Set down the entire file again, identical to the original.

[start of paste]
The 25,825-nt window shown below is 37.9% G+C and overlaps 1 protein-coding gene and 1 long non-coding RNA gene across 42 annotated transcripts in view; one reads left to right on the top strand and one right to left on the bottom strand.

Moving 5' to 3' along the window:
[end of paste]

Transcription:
The 25,825-nt window shown below is 37.9% G+C and overlaps 1 protein-coding gene and 1 long non-coding RNA gene across 42 annotated transcripts in view; one reads left to right on the top strand and one right to left on the bottom strand.

Moving 5' to 3' along the window: